The hashtags #MessageToISIS and #NotInMyName have been used widely since ISIS claimed responsibility for deadly attacks in Beirut and Paris.

The Active Change Foundation is promoting both hashtag campaigns to encourage young Muslims to add “their voices to the fight-back against ISIS”, the foundation’s website says.

“Islam teaches peace, respect and love. ISIS is hiding behind a false Islam. It’s nothing to do with what we stand for. Tell ISIS that they can’t murder in your name,” the website says.

The British foundation says the #MessageToISIS campaign is a “direct message to ISIS that everything they stand for is wrong, and that trying to wear us down or scare us will only make us stronger”.

Twitter users have picked up on the campaigns, using them to send their own messages against the attacks.

ISIS does not represent Islam #NotInMyName

— ㅤ (@BruvSp) November 16, 2015Dear people, this is what Islam preaches Terrorism has no religion. #NotInMyName pic.twitter苏州半永久眼线会所,/xhUwBjMifE

— Bilquis Rayeen (@BilquisRayeen) November 14, 2015I am Muslim, and I stand against any crime/terrorist attack committed by extremists claiming to be Muslim #PrayforParis #notinmyname

— Dania Saltagi (@daniasalt) November 14, 2015″Whoever kills an innocent person, it is as though he has killed all of mankind” (Quran 5:32) #TerrorismHasNoReligion #NotInMyName

— Shehnaz Khan (@shehnazkhan) November 14, 2015My Islam has taught me to show peace and goodwill to all. Terrorism has no religion. Thoughts are with those affected in Paris #notinmyname

— Suhail Mohammed (@shadowwraiths) November 14, 2015#MessageToISIS God is Peace.. The emotion that you will never feel … PEACE.. pic.twitter苏州半永久眼线会所,/3dnSreSD2t

— Ehab Demian (@ehabawadd) November 15, 2015#MessageToISIS: We do not fear you. We care about each other. #Humanity will beat violence. Stay strong! #paris #beirut #syria #iraq

— Ina Mikkola (@InaMikkola) November 15, 2015You cannot destroy #France – it is an idea of universal liberty & humanity that has swept away demons far greater than you #MessageToISIS

— OGT (@womanati) November 14, 2015


Muslim feminist Philistine Ayad told CNN she hoped the #NotInMyName campaign would help to remove Islamophia from Western societies.

“I want there to be an understanding between Muslims and non-Muslims and a sense of communal sympathy for the victims of terrorists, but not descending into Islamophobia,” she told CNN.

“If the #NotInMyName campaign can help expel some of that Islamophobia and expel some of my fear … then that would be wonderful.”

Ayad has also used art to demonstrate the burden terrorist acts placed on innocent Muslims.

“#NotInMyName means that we are taking that power back, to represent ourselves to what we truly are and that is peaceful people,” she told CNN.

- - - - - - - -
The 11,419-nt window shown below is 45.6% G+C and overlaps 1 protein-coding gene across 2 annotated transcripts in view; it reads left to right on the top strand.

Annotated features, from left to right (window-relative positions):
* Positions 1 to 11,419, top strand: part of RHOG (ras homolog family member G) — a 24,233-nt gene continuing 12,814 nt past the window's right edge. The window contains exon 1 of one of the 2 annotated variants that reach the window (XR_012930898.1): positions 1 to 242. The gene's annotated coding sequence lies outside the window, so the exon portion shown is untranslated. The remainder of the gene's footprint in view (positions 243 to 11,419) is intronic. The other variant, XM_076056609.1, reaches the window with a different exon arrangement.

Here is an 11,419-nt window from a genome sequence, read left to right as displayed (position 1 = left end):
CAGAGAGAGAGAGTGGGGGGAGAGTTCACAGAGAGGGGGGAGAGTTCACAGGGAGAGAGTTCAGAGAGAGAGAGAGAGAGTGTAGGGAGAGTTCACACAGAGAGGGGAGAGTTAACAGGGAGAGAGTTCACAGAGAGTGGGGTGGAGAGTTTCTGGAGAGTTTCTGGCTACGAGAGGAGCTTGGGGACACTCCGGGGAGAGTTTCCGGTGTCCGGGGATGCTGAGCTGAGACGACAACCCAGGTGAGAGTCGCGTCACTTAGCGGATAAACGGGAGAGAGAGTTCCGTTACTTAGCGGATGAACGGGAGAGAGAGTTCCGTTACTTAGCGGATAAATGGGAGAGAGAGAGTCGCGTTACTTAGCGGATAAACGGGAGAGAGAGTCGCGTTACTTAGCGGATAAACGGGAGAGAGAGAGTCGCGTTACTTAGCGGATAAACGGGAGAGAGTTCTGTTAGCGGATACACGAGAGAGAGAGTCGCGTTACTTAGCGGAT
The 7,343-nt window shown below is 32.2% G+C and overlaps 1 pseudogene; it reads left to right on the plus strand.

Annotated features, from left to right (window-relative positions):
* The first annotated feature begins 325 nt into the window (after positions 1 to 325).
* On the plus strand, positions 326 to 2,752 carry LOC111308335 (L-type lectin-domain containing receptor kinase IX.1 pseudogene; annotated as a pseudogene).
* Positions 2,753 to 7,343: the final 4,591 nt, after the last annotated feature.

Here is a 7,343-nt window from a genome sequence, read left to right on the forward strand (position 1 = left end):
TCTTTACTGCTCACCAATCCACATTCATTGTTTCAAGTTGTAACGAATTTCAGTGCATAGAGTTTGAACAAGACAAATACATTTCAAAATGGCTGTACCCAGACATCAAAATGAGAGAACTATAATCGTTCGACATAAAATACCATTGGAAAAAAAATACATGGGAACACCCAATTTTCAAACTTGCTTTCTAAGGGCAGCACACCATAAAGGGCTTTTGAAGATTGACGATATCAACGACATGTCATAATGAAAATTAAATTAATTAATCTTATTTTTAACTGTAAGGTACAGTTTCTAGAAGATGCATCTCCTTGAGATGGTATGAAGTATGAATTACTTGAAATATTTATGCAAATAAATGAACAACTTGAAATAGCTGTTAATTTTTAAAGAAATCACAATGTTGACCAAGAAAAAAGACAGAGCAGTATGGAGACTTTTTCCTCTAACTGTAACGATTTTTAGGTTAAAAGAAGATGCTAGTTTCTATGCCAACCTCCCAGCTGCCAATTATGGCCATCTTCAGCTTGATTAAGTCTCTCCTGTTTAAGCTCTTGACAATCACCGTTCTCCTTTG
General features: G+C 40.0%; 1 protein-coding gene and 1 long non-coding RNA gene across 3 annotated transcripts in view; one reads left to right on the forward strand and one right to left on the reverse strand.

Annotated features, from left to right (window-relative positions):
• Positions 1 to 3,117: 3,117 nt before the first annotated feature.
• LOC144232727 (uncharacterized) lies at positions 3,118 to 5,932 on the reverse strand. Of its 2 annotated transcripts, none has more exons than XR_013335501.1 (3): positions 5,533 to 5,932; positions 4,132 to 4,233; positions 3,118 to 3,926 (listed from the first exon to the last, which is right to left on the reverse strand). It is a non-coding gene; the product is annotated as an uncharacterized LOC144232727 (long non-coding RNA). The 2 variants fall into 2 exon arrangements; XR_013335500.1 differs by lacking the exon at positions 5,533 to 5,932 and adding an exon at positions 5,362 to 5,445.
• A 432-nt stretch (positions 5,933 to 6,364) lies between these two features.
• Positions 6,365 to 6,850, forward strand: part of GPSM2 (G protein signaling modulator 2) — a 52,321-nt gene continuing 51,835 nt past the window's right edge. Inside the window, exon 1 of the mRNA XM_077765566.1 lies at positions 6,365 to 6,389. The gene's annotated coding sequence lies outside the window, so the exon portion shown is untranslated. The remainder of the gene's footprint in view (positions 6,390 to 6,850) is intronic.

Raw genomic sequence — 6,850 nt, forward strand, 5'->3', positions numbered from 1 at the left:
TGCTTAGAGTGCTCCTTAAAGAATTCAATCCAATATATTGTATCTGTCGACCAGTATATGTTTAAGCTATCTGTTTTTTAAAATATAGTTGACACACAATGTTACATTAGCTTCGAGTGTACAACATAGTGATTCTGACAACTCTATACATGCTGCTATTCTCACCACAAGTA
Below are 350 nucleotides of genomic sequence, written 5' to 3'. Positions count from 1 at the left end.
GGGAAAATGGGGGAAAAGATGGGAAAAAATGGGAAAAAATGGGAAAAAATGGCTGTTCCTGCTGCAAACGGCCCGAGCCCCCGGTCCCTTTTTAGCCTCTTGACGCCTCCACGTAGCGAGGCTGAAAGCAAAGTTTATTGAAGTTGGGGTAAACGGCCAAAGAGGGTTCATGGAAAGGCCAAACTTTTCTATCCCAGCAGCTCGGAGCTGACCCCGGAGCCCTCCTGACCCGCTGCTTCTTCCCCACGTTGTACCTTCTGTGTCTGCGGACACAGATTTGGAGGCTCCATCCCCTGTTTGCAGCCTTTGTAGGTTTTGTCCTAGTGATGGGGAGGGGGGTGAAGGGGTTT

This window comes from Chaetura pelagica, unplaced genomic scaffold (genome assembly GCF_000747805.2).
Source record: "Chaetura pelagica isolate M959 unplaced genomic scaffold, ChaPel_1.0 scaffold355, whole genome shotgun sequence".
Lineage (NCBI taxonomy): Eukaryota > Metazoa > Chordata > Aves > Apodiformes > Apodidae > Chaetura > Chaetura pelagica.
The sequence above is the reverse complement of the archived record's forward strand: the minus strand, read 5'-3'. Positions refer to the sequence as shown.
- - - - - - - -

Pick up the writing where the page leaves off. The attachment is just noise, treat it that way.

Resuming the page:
Another act of terrorism for Muslims to condemn. Another burden. #NotIslam #Paris #NotInMyName #NotAllMuslims pic.twitter苏州半永久眼线会所,/mbTsdX5fry

— Philistine Ayad (@Cre8tvlyLicnsd) November 14, 2015

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War hero pup honoured

It’s fair to say a tiny yorkshire terrier named Smoky led a far more interesting life than most people.


She was also a hell of a lot braver.

On Tuesday the Brisbane-born pup, who died in 1957, was posthumously bestowed with the RSPCA’s national award for animals for her bravery and efforts during World War II.

She began her life in a pet shop in Brisbane before being taken to Papua New Guinea by an Australian man who sold the pup to US Corporal William (Bill) Wynne for two pounds after losing a bet.

The aeroplane mechanic was based in Australia for three years during WWII and would fly between Papua New Guinea and the Philippines.

Smoky joined her new owner on 12 combat missions by being smuggled into the countries under Corporal Wynne’s uniform.

She even went on combat flights with the soldier and parachuted out of planes strapped to him.

In January 1945 on Luzon Island in the Philippines Smoky helped a group of engineers with the difficult task of threading a wire through a small 20 metre long tunnel under an airstrip by running through it with the wire attached to her collar.

Her efforts meant the task took just a few minutes rather than three days and saved hundreds of ground crew from being exposed to enemy fire.

Smoky also became a “therapy dog” by joining nurses on their rounds at hospitals in Papua New Guinea and Brisbane, and later in the US.

After returning to Ohio with Corporal Wynne after WWII she became a star by performing tricks on a weekly TV show.

Nigel Allsopp, who wrote a book about Smoky’s adventures, told AAP the corporal’s love for the dog is still strong almost six decades after she died.

“Even today at age 95 it’s like Bill is still with Smoky now – she’s had a huge impact on his life,” he said. “There isn’t a day goes by that he doesn’t think of her.”

The RSPCA’s purple medal is the ninth award bestowed on Smoky who also has eight battle stars to her name.

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Killers and suspects after Paris attacks